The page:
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GOP Quiet on Abramoff

With former GOP lobbyist Jack Abramoff now indicted on federal wire- and mail-fraud charges, Republicans close to the once-powerful lobbyist are mostly laying low amid a harsh media spotlight, while a few reiterated their support.

Most Republican lawmakers who received personal contributions from Abramoff or his wife in recent years ducked questions about whether they would keep the cash in the 24 hours after the indictment was announced in Miami.

So far, no Members appear to have returned recent contributions from the lobbyist. On top of millions of dollars he helped raise for key lawmakers, Abramoff has shelled out $300,000 in personal contributions since 1995.

Spokesmen for lawmakers contacted for this story mostly cited the August lull and the trouble that causes for tracking down their bosses in declining to comment.

Democrats, meanwhile, wasted no time trying to score political advantage with the development in the scandal, which had already been a rallying point for the party as it crafts an ethics-based message heading into the 2006 elections.

Former Rep. Nick Lampson (D-Texas), for example, used the news to launch a fresh attack on House Majority Leader Tom DeLay (R-Texas), a close Abramoff associate being challenged in 2006 by Lampson.

“Sometimes the old adage, ‘You tell a person by the company he keeps,’ is very appropriate,” Lampson said in a statement. “I think it certainly applies here. Southeast Texans have had enough. We’re tired of the shady activity from Tom DeLay, and it’s time for a change.”

Carl Forti, spokesman for the National Republican Congressional Committee, said Democrats would have a tough time making Abramoff a national issue in House races.

“I don’t know of any Member of Congress who lost because of something some other Member of Congress did or did not do,” he said.

While many Members have sought to distance themselves from Abramoff in recent months, some of his Congressional associates appear determined to stick by him even after last week’s indictment.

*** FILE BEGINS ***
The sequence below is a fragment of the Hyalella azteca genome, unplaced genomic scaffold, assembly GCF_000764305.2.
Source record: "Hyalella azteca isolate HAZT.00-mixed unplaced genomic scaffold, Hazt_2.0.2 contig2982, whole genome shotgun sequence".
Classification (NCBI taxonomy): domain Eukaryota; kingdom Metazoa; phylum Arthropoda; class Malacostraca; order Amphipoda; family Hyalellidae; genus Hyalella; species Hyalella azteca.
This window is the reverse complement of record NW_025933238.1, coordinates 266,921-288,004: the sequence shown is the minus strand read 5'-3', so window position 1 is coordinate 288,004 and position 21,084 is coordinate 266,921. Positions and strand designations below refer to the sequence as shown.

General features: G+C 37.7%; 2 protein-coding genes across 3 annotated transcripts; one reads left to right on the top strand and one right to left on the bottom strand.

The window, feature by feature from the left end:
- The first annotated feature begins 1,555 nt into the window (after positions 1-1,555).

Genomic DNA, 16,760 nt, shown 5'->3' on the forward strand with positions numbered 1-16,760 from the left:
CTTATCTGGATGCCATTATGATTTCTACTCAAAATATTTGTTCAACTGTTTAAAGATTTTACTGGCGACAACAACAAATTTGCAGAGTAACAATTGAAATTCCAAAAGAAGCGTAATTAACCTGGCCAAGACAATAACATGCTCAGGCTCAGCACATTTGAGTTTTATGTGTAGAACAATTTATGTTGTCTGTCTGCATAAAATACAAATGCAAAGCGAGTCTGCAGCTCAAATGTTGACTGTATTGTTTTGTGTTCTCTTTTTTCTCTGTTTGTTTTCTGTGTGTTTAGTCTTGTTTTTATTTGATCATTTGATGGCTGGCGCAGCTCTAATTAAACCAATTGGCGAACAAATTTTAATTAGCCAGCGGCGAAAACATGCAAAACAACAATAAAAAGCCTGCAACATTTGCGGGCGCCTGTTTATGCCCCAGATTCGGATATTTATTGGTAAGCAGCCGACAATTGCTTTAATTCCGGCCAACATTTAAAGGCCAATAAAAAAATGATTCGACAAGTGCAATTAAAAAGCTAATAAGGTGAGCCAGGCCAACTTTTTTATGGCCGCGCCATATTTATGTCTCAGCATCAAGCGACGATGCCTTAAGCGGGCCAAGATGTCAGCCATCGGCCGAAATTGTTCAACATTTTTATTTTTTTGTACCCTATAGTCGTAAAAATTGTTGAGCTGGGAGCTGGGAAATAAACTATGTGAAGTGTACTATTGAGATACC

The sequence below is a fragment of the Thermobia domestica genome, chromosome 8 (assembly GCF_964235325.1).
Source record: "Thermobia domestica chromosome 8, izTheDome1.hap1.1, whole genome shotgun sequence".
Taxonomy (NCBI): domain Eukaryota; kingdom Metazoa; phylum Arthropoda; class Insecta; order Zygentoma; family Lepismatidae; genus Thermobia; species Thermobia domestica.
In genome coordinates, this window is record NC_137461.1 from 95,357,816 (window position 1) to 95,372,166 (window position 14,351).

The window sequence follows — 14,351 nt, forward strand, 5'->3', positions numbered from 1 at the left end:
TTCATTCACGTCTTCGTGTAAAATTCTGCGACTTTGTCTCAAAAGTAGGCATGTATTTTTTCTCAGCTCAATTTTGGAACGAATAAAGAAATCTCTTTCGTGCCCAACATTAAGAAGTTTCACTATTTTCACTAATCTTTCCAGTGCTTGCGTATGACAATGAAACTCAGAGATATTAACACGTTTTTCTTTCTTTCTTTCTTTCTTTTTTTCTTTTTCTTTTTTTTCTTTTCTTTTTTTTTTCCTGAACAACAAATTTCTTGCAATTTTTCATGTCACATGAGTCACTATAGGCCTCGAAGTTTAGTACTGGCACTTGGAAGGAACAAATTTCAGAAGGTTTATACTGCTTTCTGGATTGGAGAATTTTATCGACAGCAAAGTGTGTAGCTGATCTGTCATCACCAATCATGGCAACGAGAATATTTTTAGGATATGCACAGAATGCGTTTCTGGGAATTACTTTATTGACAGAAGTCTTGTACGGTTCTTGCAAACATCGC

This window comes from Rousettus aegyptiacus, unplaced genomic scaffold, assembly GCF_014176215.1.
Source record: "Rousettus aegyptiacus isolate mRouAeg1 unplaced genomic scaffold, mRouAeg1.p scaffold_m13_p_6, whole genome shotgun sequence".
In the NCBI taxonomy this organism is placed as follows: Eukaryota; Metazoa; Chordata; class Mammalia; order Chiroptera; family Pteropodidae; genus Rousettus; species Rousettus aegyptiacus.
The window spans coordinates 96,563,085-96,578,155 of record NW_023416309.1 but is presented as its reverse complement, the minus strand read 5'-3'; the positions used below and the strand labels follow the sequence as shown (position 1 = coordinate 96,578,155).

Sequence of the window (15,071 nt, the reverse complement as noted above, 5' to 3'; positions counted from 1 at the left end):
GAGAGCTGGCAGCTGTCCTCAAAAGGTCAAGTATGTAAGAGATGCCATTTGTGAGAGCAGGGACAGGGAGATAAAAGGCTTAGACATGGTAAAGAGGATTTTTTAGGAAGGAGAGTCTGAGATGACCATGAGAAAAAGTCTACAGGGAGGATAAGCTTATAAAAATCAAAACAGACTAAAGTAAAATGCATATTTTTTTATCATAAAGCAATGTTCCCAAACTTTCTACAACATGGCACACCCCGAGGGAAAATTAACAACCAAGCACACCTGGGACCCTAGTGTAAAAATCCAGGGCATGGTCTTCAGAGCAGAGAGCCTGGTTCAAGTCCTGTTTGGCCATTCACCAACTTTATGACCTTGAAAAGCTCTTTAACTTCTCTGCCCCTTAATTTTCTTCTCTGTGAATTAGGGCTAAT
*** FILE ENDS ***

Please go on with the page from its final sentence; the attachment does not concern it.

A spokesman for Rep. Chris Cannon (R-Utah) repeated earlier statements that the lawmaker would keep a $2,000 contribution from Abramoff because he considers the lobbyist a friend.

“They’ve known each other since college, and we have no plans to give it back,” Cannon spokesman Charles Isom said. “He’s not running away from him in the sense they’ve known each other a long time.”

Cannon serves on the House Resources Committee, which oversees American Indian tribes. Abramoff gave $2,000 to the campaign of the panel’s chairman, Rep. Richard Pombo (R-Calif.), and another $5,000 to his leadership PAC. A spokeswoman for Pombo did not return a call for comment.

Rep. Dana Rohrabacher (R-Calif.) is a longtime Abramoff friend. Abramoff reportedly listed Rohrabacher as a personal reference in his bid to borrow $60 million to purchase the SunCruz casinos in Florida in 2000 — the deal that triggered last week’s indictment.

On Friday, Rohrabacher defended his relationship with Abramoff in a statement, while also making clear that he is not yet ready to renounce Abramoff.

“There was no reason for me or anyone else to doubt Jack Abramoff’s integrity at the time” of the SunCruz deal, Rohrabacher said in a statement. “I still think he’s getting a raw deal on most of what is being said about him.”

Rohrabacher spokeswoman Rebecca Rudman said that, to her knowledge, her boss had not been contacted by the Justice Department about the SunCruz issue.

Similarly, Brian Walsh, spokesman for Rep. Bob Ney (R-Ohio), said: “No federal investigators have contacted the Congressman on this or any other matter connected to Jack Abramoff.”

Ney played a small part in the SunCruz saga, inserting comments in the Congressional Record criticizing Konstantinos Boulis and praising Adam Kidan at the request of Michael Scanlon, an Abramoff ally and former DeLay aide.

DeLay’s office declined to comment on the indictment, while the office of Sen. Conrad Burns (R-Mont.) — who received sizable donations from Abramoff, his business associates and Indian tribes who were his clients — did not return a call seeking comment Friday.